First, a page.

The oral tradition is putting up a valiant fight against the seductive power of multi-media and television, writes Eric Maddern
Some say storytelling is the oldest profession. Perhaps this is why we love tales so much and why stories are easier to remember than rational explanations for events.
Storytellers were key figures in earlier societies, carrying in their heads the history, legend and lore of their people. But with the printing press and, later, mass literacy, the need for storytellers lessened in the western world. The written word became king. This advance brought great benefits but it also exacted a cost. Our capacities to remember, to listen to and enjoy a shared tale were diminished.
Television and computers might have wiped out oral storytelling completely.
Curiously the reverse has happened and a storytelling revival is now sweeping the land. Today it is happening in castles, prisons, pubs, galleries, museums, libraries, theatres, old folks' homes, mansions, forests and, of course, schools. Although traditional tales are the stock-in- trade of most storytellers, there is also a healthy experimentation with new materials - the vibrant shaping of a new oral tradition.
Why is there a renewal of interest in this ancient art? Telling stories is a satisfying means of expression for the teller and an effective means of communication to the listener. Sharing a tale with a group is more of a communal acitivity than reading a book or watching television is.
And the stories themselves contain treasures for the imagination and food for the soul. They speak to us still with wit and wisdom distilled from the inspiration of generations.
Storytelling is especially valuable in schools. The experience of listening to a story - the magic, wonder, suspense and humour, the feelings evoked and the extraordinary images from another world - these are all valuable for their own sake. Naturally storytelling can be an excellent starting point for much schoolwork. Many teachers say children listen to stories in a way that is rare. They are energised and motivated after listening to tales, so why not channel that energy constructively?
Using stories as a springboard for group talk throws up plenty to discuss: What was it like listening to a story being told? How did the storyteller capture the audience's attention? Did the story paint pictures in the mind's eye? How did it compare to reading a book or watching TV? What details stood out and why? Why did the characters behave as they did, and were they right to do so? Could there have been alternative endings? What were the layers of meaning in the story? What might we learn from it? How does the story link with the themes we are exploring? Who would be a good person to tell this story to? How relevant is the tale today?
Re-telling stories can develop confidence with the spoken word.
Storytelling is a creative act and helps children to achieve higher levels of language use than in everyday conversation. Try putting children in groups of five to re-tell a story they've just heard.
One tells the first part of the story, the next child picks up the tale and carries it on and so forth around the circle. It helps to complete the re-telling in one round and the children help each other to remember the story.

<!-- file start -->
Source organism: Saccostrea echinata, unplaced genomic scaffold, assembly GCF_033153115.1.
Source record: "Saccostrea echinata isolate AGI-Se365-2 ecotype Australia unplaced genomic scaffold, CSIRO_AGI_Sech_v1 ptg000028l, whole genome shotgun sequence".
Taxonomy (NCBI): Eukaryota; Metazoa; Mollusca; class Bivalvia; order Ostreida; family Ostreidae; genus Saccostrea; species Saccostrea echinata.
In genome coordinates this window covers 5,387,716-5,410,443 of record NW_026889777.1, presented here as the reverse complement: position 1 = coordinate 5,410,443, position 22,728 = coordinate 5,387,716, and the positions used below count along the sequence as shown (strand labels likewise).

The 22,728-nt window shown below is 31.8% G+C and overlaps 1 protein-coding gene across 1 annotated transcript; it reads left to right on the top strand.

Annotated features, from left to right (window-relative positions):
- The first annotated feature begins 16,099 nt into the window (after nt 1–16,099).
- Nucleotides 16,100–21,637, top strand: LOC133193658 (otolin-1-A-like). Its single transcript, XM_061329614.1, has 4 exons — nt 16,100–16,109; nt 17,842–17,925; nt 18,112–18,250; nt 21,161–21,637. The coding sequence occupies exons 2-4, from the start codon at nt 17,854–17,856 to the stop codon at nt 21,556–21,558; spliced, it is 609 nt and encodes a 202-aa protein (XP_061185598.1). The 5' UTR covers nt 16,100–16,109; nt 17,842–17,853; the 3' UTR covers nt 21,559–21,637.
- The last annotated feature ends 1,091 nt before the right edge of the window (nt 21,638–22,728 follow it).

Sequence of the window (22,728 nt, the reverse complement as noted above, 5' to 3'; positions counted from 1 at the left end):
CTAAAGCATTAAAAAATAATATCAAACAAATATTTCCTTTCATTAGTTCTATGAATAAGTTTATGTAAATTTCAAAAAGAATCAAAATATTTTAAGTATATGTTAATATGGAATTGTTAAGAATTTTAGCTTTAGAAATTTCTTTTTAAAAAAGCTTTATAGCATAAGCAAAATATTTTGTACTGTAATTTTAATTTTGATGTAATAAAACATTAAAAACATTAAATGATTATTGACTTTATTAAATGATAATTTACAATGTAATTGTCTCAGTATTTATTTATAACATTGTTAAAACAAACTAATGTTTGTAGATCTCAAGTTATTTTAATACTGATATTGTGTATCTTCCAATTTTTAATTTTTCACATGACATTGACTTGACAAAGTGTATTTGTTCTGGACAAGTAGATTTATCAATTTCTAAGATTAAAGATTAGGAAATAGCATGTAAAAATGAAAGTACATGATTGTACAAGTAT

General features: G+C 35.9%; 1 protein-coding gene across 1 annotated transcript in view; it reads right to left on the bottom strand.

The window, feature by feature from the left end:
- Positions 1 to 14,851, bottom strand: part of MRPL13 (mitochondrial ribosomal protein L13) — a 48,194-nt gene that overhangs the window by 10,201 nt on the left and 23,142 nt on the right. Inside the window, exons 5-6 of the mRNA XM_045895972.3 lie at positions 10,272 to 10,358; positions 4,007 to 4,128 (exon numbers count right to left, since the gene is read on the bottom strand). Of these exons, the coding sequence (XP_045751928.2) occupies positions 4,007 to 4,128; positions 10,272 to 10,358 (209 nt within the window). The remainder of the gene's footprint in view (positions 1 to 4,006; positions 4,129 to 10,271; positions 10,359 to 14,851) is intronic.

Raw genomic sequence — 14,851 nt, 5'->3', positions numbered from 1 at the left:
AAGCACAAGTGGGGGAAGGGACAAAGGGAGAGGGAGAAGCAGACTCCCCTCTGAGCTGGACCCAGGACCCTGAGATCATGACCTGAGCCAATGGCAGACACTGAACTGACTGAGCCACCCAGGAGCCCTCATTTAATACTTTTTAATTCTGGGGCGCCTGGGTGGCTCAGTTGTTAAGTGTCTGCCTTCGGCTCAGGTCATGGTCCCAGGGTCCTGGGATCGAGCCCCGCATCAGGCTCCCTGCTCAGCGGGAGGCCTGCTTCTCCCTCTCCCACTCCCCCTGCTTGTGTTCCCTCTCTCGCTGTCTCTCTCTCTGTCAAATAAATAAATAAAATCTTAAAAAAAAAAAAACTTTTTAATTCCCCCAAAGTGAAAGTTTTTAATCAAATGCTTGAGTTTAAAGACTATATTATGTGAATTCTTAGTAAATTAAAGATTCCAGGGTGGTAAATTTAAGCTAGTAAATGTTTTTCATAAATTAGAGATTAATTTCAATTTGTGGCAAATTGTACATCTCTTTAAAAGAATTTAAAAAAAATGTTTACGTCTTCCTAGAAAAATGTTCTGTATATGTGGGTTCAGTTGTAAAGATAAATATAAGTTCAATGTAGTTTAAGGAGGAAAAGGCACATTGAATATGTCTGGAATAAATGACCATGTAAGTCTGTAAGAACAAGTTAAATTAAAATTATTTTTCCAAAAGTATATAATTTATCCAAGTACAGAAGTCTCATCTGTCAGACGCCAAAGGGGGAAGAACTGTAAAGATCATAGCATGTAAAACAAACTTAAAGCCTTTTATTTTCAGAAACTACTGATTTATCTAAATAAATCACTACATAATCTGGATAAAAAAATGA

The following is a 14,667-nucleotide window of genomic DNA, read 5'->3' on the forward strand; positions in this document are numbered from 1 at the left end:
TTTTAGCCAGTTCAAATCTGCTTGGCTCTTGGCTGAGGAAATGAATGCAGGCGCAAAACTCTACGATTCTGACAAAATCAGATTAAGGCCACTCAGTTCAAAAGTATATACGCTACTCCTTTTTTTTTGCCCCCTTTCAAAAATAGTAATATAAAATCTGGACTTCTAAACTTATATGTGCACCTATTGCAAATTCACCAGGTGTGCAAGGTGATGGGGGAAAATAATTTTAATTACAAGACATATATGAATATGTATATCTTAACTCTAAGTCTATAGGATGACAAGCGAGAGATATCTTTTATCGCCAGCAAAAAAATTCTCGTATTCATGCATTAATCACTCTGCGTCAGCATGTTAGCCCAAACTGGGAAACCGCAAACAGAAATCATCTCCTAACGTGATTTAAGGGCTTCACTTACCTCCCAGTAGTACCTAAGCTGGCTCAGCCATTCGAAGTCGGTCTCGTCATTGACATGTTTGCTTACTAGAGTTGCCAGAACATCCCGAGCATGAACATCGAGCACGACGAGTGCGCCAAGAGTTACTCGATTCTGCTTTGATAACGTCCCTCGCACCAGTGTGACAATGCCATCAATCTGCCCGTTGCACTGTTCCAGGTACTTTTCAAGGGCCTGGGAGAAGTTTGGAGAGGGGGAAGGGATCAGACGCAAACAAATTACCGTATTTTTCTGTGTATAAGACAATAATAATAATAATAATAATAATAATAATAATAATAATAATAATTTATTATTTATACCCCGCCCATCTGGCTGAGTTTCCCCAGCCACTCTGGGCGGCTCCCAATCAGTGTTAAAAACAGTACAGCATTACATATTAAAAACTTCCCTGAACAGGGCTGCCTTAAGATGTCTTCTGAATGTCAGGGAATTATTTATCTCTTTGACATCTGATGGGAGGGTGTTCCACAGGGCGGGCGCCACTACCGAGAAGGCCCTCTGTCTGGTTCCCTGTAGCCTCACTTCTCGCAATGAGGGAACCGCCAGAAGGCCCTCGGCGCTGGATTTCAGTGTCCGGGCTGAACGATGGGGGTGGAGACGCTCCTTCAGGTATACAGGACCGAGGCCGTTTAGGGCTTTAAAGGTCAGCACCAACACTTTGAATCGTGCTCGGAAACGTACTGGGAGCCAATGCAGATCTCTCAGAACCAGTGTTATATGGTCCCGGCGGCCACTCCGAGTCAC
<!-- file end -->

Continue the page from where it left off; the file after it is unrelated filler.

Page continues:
It is important to stick to the plot but there is no definitive version.
The children are free to embellish or cut - in other words, to make it into their own story. Encourage them to experiment with gesture, facial expressions and tone of voice to bring alive the characters in the tale.
Then they may tell the story in pairs, perhaps to another pair who've worked on a different tale - or even to another class. They can eventually build up to telling the whole story alone.
Moving on to literacy, I think teachers and children are often too fixed on writing things down. Literacy is important and after a healthy dose of telling it's natural to think about turning a story into a book. Sometimes I show children my picture books and explain how the artist has taken pictures from their imagination and put them on the page. Where students have worked in groups there will be a part of the story they know in detail, so they can write their section and produce an accompanying illustration. These pages can be bound in a cover and made into picture books, which can be shown to other children.
Any work with storytelling is going to have limited success unless teachers are willing to have a go themselves. And while it is an effort to learn a few stories, the rewards make it worthwhile. Stories in mind are weightless (think of dragging around a dozen books) and can spill out whenever needed.
They capture children's attention and improve with telling.
The hardest work is finding tales you want to tell. You may hear one you like. If so, re-tell it as soon as possible. Otherwise scour books of folk stories. When you find the right one, read it through a few times. One way to learn it is to summarise the plot then to fully imagine some of the scenes. These are like the bones and flesh of the tale. But it is only by telling it that you breathe life into it.
An audience of one is enough to begin with. Although there will be some parts you must memorise, it's not like a speech in a play. Let the tale tell itself in your own words. Let it become your story, then it will truly live. And soon you'll be rewarded by smiles of satisfaction all round.
Eric Maddern is a popular schools' storyteller and he is best known for his traditional tales such as The King with Horses Ears and Rainbow Bird: An Aboriginal Folk Tale from Northern Australia (published by Frances Lincoln; www.franceslincoln.com)